NORTH LAS VEGAS, Nev. — More than in any prior election, the outcome of this year's presidential campaign may be driven by a technological arms race.
With turnout a crucial factor, the major parties and their allies have been stocking their arsenals, amassing hand-held computers loaded with individual citizens' leanings and concerns, push-to-talk phones and satellite pictures that help them plot the quickest routes between neighborhoods.
Democratic supporters are using thousands of the small computers known as personal digital assistants to pluck out detailed information on prospective voters for Sen. John F. Kerry, along with the arguments most likely to sway them, before knocking on their doors. The Republicans will use similar gadgets on election day to make sure party members have voted for President Bush.
As significant as anything that happens on the street is what may happen with all the information being collected -- an unprecedented mass of data about voters that include age, gender, neighborhood demographics and details about voting habits and personal concerns.
Those bits and bytes determine what political mail and phone calls people get, along with which geographic areas and issues deserve broader attention. Hard data are replacing reasonable guesses, said Christopher Arterton, dean of George Washington University's graduate school of political management.
All told, the combined get-out-the-vote efforts of the two campaigns, the political parties and activist nonprofit groups will compose "the most extensive, and the most expensive, in modern history," Arterton said.
Yet in some ways the technologically driven outreach is a throwback to the days of the urban political machines, when ward heelers knew how to get out the vote in their part of a big city. After decades of less efficient direct mail and cold calls, the technology has evolved to the point that millions of residents living in battleground states are getting as much personal attention as a 1940s Democrat did in Chicago.
The key tactical advance in this election, Arterton said, is the PDAs, which give political activists "the accessibility and portability of a database that used to be available only when you went to the headquarters."
Probably the most advanced gadgetry is being used by America Coming Together, a liberal group working on behalf of Kerry in key states.
ACT's Nevada campaign put 150 Tungsten T2 personal digital assistants in the hands of canvassers such as Kristin Perrah-Lewis and Guadalupe Astacio. This week they took their T2s into the Crossroads II apartment complex, looking for Democratic voters in a middle-class area just off Interstate 15.
The area was chosen for its history of supporting Democrats. With phone calls and two previous rounds of house visits, ACT staffers whittled the list, eliminating Republicans and Democrats who needed no convincing. That left Perrah-Lewis and Astacio searching for sporadic Democrats who hadn't cast early ballots.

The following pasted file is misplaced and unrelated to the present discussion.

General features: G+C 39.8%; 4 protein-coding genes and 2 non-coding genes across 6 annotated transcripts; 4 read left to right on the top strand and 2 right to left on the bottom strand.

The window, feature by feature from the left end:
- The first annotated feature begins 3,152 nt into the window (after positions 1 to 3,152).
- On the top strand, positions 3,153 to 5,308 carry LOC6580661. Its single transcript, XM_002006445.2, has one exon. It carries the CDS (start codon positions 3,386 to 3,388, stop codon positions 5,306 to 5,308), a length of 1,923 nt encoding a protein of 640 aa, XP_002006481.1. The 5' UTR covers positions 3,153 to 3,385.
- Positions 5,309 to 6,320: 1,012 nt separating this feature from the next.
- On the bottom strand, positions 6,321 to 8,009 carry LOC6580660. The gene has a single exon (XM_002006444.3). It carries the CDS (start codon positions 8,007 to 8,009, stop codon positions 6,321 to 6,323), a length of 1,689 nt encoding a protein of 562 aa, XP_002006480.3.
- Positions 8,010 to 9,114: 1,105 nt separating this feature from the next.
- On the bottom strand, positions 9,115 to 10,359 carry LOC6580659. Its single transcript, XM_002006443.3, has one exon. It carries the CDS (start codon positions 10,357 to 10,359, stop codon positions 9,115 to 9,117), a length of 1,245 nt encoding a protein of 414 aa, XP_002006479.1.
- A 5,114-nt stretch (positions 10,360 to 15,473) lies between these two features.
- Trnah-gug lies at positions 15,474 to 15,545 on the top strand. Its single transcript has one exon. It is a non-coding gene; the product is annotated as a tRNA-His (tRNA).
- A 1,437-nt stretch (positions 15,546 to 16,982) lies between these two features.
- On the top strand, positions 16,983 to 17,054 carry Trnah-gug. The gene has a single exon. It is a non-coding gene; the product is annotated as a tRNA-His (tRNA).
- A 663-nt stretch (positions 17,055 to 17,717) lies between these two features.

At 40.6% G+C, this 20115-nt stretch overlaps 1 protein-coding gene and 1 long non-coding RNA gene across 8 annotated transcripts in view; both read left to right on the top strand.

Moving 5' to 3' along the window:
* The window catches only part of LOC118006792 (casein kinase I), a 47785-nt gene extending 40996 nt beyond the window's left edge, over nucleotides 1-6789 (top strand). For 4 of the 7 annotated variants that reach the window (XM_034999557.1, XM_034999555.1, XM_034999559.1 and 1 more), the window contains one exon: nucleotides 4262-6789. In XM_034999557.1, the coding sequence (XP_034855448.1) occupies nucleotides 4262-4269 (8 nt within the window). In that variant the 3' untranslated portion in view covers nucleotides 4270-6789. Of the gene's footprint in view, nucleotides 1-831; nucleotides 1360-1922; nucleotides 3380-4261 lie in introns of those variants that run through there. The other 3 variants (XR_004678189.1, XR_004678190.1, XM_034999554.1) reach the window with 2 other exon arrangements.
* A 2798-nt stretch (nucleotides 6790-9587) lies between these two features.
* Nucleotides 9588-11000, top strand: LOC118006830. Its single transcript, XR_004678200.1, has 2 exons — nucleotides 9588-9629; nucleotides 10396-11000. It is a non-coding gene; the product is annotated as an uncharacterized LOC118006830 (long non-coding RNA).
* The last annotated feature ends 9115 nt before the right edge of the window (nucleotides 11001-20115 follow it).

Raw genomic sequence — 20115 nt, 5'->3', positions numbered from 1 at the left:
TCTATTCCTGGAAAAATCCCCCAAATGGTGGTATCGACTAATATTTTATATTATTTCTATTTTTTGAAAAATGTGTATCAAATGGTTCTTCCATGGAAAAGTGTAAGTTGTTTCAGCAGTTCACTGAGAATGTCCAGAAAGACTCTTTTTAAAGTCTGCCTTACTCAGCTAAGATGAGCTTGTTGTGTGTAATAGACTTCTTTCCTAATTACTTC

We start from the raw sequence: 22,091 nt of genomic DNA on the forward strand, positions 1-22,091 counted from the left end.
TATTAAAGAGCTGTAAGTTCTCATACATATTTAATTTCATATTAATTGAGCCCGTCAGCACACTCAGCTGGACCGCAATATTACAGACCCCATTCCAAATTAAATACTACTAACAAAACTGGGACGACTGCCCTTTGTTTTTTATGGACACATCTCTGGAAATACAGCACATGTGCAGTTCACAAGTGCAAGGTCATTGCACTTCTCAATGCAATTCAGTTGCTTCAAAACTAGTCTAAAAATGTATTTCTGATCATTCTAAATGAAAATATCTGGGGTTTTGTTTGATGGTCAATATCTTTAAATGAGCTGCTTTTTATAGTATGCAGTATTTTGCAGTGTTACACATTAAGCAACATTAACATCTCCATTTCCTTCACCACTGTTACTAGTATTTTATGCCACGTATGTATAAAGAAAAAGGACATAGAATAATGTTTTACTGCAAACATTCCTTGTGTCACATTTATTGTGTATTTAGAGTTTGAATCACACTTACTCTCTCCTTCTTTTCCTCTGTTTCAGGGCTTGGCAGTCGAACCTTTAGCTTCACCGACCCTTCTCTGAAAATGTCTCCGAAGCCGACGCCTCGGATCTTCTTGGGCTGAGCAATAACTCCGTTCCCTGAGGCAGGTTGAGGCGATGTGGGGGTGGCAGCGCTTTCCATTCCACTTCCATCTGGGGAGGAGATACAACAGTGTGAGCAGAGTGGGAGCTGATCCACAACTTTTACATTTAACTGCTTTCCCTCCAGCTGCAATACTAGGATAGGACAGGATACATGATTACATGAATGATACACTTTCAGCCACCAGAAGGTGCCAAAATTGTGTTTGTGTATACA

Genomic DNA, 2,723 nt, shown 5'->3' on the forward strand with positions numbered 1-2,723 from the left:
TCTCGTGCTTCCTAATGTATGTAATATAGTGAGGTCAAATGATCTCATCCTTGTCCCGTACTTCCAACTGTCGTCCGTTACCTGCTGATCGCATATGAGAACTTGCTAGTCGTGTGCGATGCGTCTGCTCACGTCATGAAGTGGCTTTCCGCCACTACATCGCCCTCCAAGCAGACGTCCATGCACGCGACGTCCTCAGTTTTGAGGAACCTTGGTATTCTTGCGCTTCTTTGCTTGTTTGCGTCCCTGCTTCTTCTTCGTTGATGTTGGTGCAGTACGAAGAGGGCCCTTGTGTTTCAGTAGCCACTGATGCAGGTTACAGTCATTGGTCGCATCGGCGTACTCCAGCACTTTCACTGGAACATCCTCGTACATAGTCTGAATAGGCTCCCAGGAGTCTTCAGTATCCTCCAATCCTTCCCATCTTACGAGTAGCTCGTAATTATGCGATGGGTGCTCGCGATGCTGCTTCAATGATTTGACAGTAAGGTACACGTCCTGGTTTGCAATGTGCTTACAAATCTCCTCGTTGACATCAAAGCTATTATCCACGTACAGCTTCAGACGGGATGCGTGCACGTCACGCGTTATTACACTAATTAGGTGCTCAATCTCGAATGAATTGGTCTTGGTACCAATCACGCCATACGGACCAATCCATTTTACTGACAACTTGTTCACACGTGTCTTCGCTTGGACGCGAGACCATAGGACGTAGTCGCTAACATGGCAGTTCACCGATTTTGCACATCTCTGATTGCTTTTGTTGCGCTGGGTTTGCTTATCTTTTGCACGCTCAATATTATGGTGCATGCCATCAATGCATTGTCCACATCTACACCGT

Poking around on the silver T2s, the women brought up the addresses in the order they needed for their walk.
Behind each address was a name, and behind most names was a candidate preference and an issue or two that the person had identified as important during previous talks with ACT staffers.
"Let's go see Jessica," Perrah-Lewis said as she peered at her device. "She's 19. She's never voted before."
Perrah-Lewis also knew from the entry that Jessica planned to vote for Kerry. For that reason, she could concentrate on hectoring her to vote as soon as possible. Perrah-Lewis even offered to have a van driver escort her with the children she was minding.
The woman promised to vote within days, setting herself up for a series of nagging phone calls if she didn't.
When the ACT staffers arrived at another apartment, they didn't find the person on their list, but they did meet the uncommitted Jason Minkus. Perrah-Lewis made a case for Kerry, suggested that Minkus visit a neutral website to weigh the arguments and entered his name and number in her PDA.
Back in the office at the end of her shift, Perrah-Lewis put the $200-plus machine in a cradle and pressed a button, swapping its updated data in 40 seconds with the massive computers in Rhode Island that store information for all of ACT's 17 states.
That data swap alone replaces about three hours' worth of entry by hand and is one of the biggest breakthroughs since 2002, when the program was developed for an Iowa campaign by the Voter Activation Network, a small technology firm with Democratic clients. (Two years ago, even Iowa data had to be reformatted on a PC before getting to the central computer.)
"It makes life a lot easier," said Perrah-Lewis, who started in May with just a clipboard and paper.
ACT operations in other states are using the same tools in different ways. Some used them to download talking points before meeting with voters.